This darkness fuels my insomnia. Keeps it running like the one that fuels the neighbours’ generators. That fuel that I cannot afford. It fuels the sounds that keep me tossing and turning. I cannot sleep and my eye bags will testify in the morn. I feel myself perspire from my underarms and my forehead. I feel my dashiki turn damp and now, I miss the cold nights.

This total darkness makes me feel like I belong to abject poverty. I probably wouldn’t feel this poor if there were light. Tonight, I refuse to fall back on the false euphoria and self-satisfaction that burning the midnight candle is supposed to effect. For we all know that achieving our dreams would be easier if PHCN were kinder. Tonight, I want to sleep. Tonight, I do not want to slip my fingers into my underwear while I let provocative images run through my head. Tonight, I want to rest. Tonight, I want to forget.

My mind wanders to the mallam across my street. I imagine him fast asleep. Yesterday was his day. He and his friends had donned new clothes—mufflers, face caps, high tops, varsity jackets and blue jeans. I could tell from their demeanour that they felt extra-cool. They had closed down their shops and yesterday, their water karts rested. The mobile tailors and shoe cobblers rested. They were not Nigerian. Although dark-skinned like the rest of us, they were different. Different culture. Different language. But they had come here in search of better pasture. And yesterday was their day. “Happy Eid-el-Kabir!” I remember greeting him. And he smiled. He was truly happy and I hoped that his happiness would see him through the night. I hoped that he would find his greener pasture.

I imagine leaving my country in search of greener pasture. I imagine a place where the power supply is constant and mosquitoes wouldn’t feast on my blood. A place where I can close my eyes and dream happy things. I imagine setting out on an endless journey with the weight of all my possessions slung across my back. I imagine myself crack. Cracking under the weight of my insomnia and eye bags. I imagine myself a second-class citizen. I imagine myself missing home.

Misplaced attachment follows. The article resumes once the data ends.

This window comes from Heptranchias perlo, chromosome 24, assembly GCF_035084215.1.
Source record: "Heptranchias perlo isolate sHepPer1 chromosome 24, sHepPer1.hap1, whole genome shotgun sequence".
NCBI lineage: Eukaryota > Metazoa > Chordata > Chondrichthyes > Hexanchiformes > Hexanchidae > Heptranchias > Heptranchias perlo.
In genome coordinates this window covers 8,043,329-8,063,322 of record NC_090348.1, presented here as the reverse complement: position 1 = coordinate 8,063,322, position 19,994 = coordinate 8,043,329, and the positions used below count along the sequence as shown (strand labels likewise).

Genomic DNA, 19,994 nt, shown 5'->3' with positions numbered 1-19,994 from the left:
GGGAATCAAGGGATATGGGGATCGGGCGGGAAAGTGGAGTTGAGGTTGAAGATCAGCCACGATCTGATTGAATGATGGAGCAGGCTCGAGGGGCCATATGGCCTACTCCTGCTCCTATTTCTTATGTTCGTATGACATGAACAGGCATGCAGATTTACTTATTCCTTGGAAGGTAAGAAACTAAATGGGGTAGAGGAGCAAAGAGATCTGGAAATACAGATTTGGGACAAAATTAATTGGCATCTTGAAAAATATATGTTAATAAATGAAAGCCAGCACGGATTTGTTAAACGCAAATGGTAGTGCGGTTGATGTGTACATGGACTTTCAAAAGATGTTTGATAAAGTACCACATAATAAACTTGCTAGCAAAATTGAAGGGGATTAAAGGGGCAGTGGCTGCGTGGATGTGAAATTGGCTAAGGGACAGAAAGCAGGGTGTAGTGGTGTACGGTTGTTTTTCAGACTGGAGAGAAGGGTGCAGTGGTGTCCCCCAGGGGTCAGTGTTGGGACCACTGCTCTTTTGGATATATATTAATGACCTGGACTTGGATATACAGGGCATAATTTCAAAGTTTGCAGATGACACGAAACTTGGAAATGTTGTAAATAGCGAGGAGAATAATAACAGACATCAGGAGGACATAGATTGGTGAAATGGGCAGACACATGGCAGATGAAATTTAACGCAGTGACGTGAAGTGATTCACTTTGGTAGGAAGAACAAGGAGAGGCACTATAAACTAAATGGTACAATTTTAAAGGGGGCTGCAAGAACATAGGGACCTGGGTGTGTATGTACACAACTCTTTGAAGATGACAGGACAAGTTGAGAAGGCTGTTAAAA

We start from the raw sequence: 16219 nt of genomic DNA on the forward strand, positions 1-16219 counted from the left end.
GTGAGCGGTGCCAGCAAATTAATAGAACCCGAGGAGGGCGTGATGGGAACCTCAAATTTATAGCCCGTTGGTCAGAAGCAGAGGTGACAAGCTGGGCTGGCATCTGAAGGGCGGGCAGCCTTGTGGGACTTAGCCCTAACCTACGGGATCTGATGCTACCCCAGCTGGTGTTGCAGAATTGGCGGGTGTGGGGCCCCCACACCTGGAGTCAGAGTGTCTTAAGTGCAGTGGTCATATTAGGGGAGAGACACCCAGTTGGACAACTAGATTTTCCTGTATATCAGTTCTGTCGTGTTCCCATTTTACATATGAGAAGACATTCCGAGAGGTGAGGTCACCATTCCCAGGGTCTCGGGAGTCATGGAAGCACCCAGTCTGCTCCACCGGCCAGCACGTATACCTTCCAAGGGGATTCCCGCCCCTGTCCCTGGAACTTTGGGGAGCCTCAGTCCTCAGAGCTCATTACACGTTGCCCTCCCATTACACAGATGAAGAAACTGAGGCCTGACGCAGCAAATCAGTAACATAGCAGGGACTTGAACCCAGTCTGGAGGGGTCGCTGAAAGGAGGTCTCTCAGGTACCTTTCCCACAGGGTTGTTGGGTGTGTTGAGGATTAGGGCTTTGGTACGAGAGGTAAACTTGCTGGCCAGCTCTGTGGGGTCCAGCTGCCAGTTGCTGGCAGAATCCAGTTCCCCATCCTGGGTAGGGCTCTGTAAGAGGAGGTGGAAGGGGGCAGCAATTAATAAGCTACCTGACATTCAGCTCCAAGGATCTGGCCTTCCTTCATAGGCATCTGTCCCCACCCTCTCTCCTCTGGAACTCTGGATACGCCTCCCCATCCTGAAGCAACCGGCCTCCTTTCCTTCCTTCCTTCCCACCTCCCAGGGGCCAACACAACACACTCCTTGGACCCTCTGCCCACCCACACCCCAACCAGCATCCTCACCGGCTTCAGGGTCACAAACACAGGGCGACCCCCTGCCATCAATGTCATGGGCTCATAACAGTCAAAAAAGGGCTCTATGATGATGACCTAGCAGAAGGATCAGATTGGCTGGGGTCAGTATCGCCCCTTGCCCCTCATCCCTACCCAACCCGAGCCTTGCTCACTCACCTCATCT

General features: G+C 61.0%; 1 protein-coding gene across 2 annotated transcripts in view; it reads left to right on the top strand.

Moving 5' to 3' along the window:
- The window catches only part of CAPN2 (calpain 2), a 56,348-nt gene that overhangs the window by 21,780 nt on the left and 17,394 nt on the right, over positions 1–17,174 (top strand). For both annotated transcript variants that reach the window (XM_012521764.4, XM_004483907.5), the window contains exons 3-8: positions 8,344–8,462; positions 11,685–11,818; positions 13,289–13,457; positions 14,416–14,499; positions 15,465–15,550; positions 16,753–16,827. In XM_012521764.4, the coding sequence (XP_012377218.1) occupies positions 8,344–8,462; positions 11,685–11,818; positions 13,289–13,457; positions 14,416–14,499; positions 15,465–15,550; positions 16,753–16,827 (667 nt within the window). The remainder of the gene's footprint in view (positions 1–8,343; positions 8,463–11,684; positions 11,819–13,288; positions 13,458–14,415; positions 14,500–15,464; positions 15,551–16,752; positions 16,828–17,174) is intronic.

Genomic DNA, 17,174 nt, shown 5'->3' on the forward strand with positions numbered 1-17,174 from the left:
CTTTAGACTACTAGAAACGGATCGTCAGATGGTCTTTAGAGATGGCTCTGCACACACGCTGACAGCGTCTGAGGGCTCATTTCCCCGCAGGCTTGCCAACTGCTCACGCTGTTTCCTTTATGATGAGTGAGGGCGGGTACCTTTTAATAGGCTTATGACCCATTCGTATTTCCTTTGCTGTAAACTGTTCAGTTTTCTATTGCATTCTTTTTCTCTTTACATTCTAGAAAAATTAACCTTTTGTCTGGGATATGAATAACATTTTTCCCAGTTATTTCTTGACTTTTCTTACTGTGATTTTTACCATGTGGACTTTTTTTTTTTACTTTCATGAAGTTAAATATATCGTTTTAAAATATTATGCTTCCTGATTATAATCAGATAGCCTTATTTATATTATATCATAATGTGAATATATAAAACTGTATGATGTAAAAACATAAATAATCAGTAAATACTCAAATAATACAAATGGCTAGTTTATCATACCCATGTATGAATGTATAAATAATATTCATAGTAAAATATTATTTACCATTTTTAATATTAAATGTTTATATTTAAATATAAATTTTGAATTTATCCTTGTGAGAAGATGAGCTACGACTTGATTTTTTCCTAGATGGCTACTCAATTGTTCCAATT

A better solution would be to vote for me in the coming elections. Vote for me in 2015. Not because I will do better than the past government. Not because I’m willing to make any changes. Just vote for me because there is constant power supply in Aso Rock. Vote for me, because there, I would be able to sleep better. Vote for me because there, I would be able to dream. Vote for me because 2015 is my turn. My turn to live.

LONE HERO

Seed planted in woman’s womb
Stomach expand
Round like the planet earth
Man run
Run so fast
Till his feet sore
Run so fast
Till baby born.

Boy born
No daddy
Mummy turn lone mother
Lone father
Lone everything
Boy think he a bastard boy
Where daddy? Where daddy?
Mummy! Where daddy?

Daddy weak
She says
Daddy run
Run so fast
His sweat fill a bucket
I am strong
I am mummy, I am daddy.
I will be everything.

Boy grow
Tall and strong
Grow a black goatee
And a coarse voice
A firm build
And a large nose
Then he stop asking

Stop asking
Mummy! Where daddy?
Stop asking
If daddy love him
Stop asking
If daddy’s nose flat like his
Stop asking
What daddy look like

Cos the last time he ask
Mummy say:
Things break boy!
Hearts break
Eggs in wombs break
Infatuation too is fragile
It breaks.

And the next time
You decide to fornicate
Remember that condoms too break
But my love for you
Is strong like diamonds
It won’t break
And I will be your lone hero.

If you let me.

Rebellion

Cecile's blog

#20

Seeing the world through an eight year old and an eccentric smart-ass fourteen year old, could be quite refreshing. In this interesting piece, we see Nigeria through their eyes. We see into their little community and the smallest unit of the society; the family. And then, we are reminded to laugh, laugh at all costs.

Nigeria is only a microcosm of what the world really is

Reed - Senior Art Exhibition

I sat and watched as she peeled the orange with her sharp knife. The movement of her wrists, brisk, precise and automatic as though she had been programmed to peel oranges for the rest of her life. Never stopping, until the last peel had been removed. She never took her eyes off the streets, and only took her attention off the radio when she needed to greet someone “Well done oh!” she would say, her wrist still twitching as she peeled on.

“Mummy…

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BLUENOSE

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It was love
It was contentment
It was neither
It was both.

It was black
It was white
It was the grey lines in between
It was burgundy
It was bland.

It was clear
Transluscent
You were bright eyed
I was see through
It was opaque
I was blind.

It was lust
It was fervour
It was sin
It was regret.

It was salient
It was meaningless
A facade.
Death is real
It was death.

It was every thing
It was many things
Though, it lingered
It was nothing.

It was heartbreak
Slow and painful
Nothing is fair
In war and
in heartbreak.

It was impure
And now I know
Your true name
Bluenose.